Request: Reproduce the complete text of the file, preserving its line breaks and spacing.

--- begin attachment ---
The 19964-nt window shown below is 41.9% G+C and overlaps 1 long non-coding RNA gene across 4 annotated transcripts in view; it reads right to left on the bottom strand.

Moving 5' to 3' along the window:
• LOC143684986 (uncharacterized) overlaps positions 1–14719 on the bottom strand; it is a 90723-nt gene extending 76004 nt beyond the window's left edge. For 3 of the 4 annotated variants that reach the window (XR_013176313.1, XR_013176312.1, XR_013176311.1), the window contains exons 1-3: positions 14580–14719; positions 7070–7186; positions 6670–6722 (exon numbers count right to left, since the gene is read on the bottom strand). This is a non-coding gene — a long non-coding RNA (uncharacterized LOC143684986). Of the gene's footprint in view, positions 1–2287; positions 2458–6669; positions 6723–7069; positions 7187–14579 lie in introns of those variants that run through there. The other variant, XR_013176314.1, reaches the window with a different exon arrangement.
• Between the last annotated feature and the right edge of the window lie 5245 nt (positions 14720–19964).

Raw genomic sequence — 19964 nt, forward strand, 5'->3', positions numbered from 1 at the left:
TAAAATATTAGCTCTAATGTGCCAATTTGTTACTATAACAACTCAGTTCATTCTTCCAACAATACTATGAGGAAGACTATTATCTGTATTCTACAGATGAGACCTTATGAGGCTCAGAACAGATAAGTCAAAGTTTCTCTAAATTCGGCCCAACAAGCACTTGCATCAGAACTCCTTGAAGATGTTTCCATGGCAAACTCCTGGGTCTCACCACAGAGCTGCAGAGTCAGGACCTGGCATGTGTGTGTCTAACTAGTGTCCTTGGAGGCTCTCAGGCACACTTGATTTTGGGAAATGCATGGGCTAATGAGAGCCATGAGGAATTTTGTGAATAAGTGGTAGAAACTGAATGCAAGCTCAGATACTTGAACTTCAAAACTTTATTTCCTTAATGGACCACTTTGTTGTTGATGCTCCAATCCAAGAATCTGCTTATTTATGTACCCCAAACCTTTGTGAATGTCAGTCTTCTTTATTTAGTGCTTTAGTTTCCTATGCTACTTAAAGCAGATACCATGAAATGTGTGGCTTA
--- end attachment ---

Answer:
The 19964-nt window shown below is 41.9% G+C and overlaps 1 long non-coding RNA gene across 4 annotated transcripts in view; it reads right to left on the bottom strand.

Moving 5' to 3' along the window:
• LOC143684986 (uncharacterized) overlaps positions 1–14719 on the bottom strand; it is a 90723-nt gene extending 76004 nt beyond the window's left edge. For 3 of the 4 annotated variants that reach the window (XR_013176313.1, XR_013176312.1, XR_013176311.1), the window contains exons 1-3: positions 14580–14719; positions 7070–7186; positions 6670–6722 (exon numbers count right to left, since the gene is read on the bottom strand). This is a non-coding gene — a long non-coding RNA (uncharacterized LOC143684986). Of the gene's footprint in view, positions 1–2287; positions 2458–6669; positions 6723–7069; positions 7187–14579 lie in introns of those variants that run through there. The other variant, XR_013176314.1, reaches the window with a different exon arrangement.
• Between the last annotated feature and the right edge of the window lie 5245 nt (positions 14720–19964).

Raw genomic sequence — 19964 nt, forward strand, 5'->3', positions numbered from 1 at the left:
TAAAATATTAGCTCTAATGTGCCAATTTGTTACTATAACAACTCAGTTCATTCTTCCAACAATACTATGAGGAAGACTATTATCTGTATTCTACAGATGAGACCTTATGAGGCTCAGAACAGATAAGTCAAAGTTTCTCTAAATTCGGCCCAACAAGCACTTGCATCAGAACTCCTTGAAGATGTTTCCATGGCAAACTCCTGGGTCTCACCACAGAGCTGCAGAGTCAGGACCTGGCATGTGTGTGTCTAACTAGTGTCCTTGGAGGCTCTCAGGCACACTTGATTTTGGGAAATGCATGGGCTAATGAGAGCCATGAGGAATTTTGTGAATAAGTGGTAGAAACTGAATGCAAGCTCAGATACTTGAACTTCAAAACTTTATTTCCTTAATGGACCACTTTGTTGTTGATGCTCCAATCCAAGAATCTGCTTATTTATGTACCCCAAACCTTTGTGAATGTCAGTCTTCTTTATTTAGTGCTTTAGTTTCCTATGCTACTTAAAGCAGATACCATGAAATGTGTGGCTTA